by Andrew Tobias
I finally saw Michael Moore's "Capitalism: A Love Story," and you should too. There is much in it that's simplistic or manipulative, but it is at the very least three things: rivetingly interesting, moving, and thought-provoking.* And as you watch you can do the same two things I did: try to find the flaws in his argument; try to figure out how things should be (unless you think they're perfect now).
*Note to Michael Moore: please don't quote the last part of that sentence without also including the first part.
An example of a flaw, it seems to me, is the section on Dead Peasants Insurance. The section is introduced with a tearful family in financial crisis because the husband has died young. They have discovered that his employer had taken out a policy on his life naming itself as the beneficiary. So the guy dies, the company gets a fat check, shares none of it with the family, and you are meant to feel outrage.
Indeed, a great many big-name companies have done the same thing, taking out policies on tens of thousands of their employees. The younger and faster the employees die, the more money the companies make. A memo is shown expressing concern that death rates are below projection.
This is offered as an example of how greedy and heartless capitalism is.
Yet it's actually an example of how nutty our tax system is and of how many of our brightest minds are wasted finding ways to outwit it. If you insure tens of thousands of employees, the insurance company can take a little bit for its trouble and still, after the tax advantages, you, the employer, can expect to come out ahead.
Which is an example of our system at its least productive absolutely no productive benefit comes from this but that's not the point the movie makes. The movie makes it seem as though the companies hope you'll die young. That they've done all this not as a reprehensible tax dodge, but as a way to make money from your death. Yet that's nonsense. Insurers are not in business to lose money. So unless employers are actually finding ways to speed the death of its employees (committing murder in order to defraud the insurance companies) which Michael Moore nowhere alleges this is just a tax avoidance ploy.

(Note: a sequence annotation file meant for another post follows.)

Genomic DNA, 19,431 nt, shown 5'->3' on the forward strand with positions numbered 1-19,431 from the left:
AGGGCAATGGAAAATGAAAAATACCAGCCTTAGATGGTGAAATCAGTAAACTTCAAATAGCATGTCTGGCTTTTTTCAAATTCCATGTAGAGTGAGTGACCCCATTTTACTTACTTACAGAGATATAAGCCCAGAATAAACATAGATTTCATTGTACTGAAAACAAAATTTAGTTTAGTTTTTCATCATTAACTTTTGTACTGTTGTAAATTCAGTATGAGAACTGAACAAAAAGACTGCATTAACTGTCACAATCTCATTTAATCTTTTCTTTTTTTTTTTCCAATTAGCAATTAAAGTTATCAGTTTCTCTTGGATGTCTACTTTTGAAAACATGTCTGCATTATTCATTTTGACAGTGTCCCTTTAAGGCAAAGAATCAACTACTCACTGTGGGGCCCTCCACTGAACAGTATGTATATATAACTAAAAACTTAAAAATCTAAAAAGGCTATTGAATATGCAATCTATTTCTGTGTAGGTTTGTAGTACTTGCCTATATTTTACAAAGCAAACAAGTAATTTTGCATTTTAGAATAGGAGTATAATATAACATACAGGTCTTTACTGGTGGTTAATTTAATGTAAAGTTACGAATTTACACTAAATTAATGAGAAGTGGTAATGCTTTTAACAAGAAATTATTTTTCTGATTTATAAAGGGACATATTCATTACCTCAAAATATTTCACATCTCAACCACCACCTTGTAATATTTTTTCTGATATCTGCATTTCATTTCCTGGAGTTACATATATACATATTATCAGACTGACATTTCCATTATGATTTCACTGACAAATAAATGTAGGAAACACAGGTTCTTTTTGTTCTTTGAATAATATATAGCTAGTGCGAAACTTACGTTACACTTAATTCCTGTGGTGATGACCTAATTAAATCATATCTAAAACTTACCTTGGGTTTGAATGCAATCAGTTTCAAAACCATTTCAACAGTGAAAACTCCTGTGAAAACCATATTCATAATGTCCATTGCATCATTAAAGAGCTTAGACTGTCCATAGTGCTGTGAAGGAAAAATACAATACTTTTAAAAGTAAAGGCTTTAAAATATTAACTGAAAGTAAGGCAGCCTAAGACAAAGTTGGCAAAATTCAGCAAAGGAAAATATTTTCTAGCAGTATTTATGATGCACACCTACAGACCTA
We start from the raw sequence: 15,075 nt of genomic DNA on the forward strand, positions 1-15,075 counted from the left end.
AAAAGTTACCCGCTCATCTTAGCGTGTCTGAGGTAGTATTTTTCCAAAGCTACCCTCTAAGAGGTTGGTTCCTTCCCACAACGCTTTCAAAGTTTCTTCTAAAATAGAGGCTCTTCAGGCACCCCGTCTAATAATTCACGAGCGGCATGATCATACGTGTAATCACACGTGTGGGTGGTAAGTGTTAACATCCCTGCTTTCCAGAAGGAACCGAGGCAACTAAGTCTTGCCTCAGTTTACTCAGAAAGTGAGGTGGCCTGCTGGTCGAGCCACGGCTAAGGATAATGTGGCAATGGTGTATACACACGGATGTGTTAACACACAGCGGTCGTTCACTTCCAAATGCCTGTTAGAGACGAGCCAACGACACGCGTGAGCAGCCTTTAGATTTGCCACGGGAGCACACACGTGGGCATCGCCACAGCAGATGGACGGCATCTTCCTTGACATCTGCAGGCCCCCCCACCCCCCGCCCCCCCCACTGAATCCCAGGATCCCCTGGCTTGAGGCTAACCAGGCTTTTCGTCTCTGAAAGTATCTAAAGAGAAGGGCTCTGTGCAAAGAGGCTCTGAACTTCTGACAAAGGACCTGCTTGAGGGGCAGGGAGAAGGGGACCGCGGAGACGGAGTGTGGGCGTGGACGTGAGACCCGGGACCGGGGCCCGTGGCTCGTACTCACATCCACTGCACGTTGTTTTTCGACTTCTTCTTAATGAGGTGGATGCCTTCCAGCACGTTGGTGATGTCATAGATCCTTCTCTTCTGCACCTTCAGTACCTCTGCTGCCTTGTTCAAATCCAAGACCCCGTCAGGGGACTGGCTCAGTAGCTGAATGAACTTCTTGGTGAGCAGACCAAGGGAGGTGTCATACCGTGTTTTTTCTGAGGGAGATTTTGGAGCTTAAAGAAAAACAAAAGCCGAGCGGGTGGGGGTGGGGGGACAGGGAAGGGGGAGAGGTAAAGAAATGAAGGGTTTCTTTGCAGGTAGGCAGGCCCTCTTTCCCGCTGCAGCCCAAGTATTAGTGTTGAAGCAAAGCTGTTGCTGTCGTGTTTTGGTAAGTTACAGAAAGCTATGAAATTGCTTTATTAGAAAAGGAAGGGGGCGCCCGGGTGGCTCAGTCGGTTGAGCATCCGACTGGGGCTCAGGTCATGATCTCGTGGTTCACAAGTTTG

Dead Peasants Insurance has nothing to do with the point Moore uses it to make.
So that's a flaw.
And it's not the only section of the movie you will find simplistic or misleading or manipulative.
Then again, you can't possibly watch "Capitalism" without empathy for its victims. The suffering across the land is real, and brutal, and takes on an extra dimension when you see some of it, not just read about it.
You can't possibly watch "Capitalism" without being concerned for the viability of our system. How do we get out of the hole that years of over-borrowing, over-consumption, over-extension (e.g., Iraq) and under-taxation have dug us into?
Michael Moore is talking revolution. He shows 1944 footage of FDR calling for a second bill of rights the right to a job at a living wage, to health care, and more and saying that we need to set to work attaining these rights as soon as we win the war. Well, we won the war and, as Moore points out, Japan, Germany, and Italy, all now enjoy the rights FDR was talking about (we sent folks over to write their constitutions) but we don't. He thinks we should.
How much longer will people feel the financial vise tighten before they greet the news of $140 billion in Wall Street pay and bonuses with real anger?
The left wants to channel anger at the corporations and the banks. The right wants to channel anger at illegal aliens, welfare moms, unions, elitists, and "government." Both sets of targets are wrong. (Not to say any of those targets are perfect actors.) But the anger is real and the problems are real and this movie will surely get you thinking about both.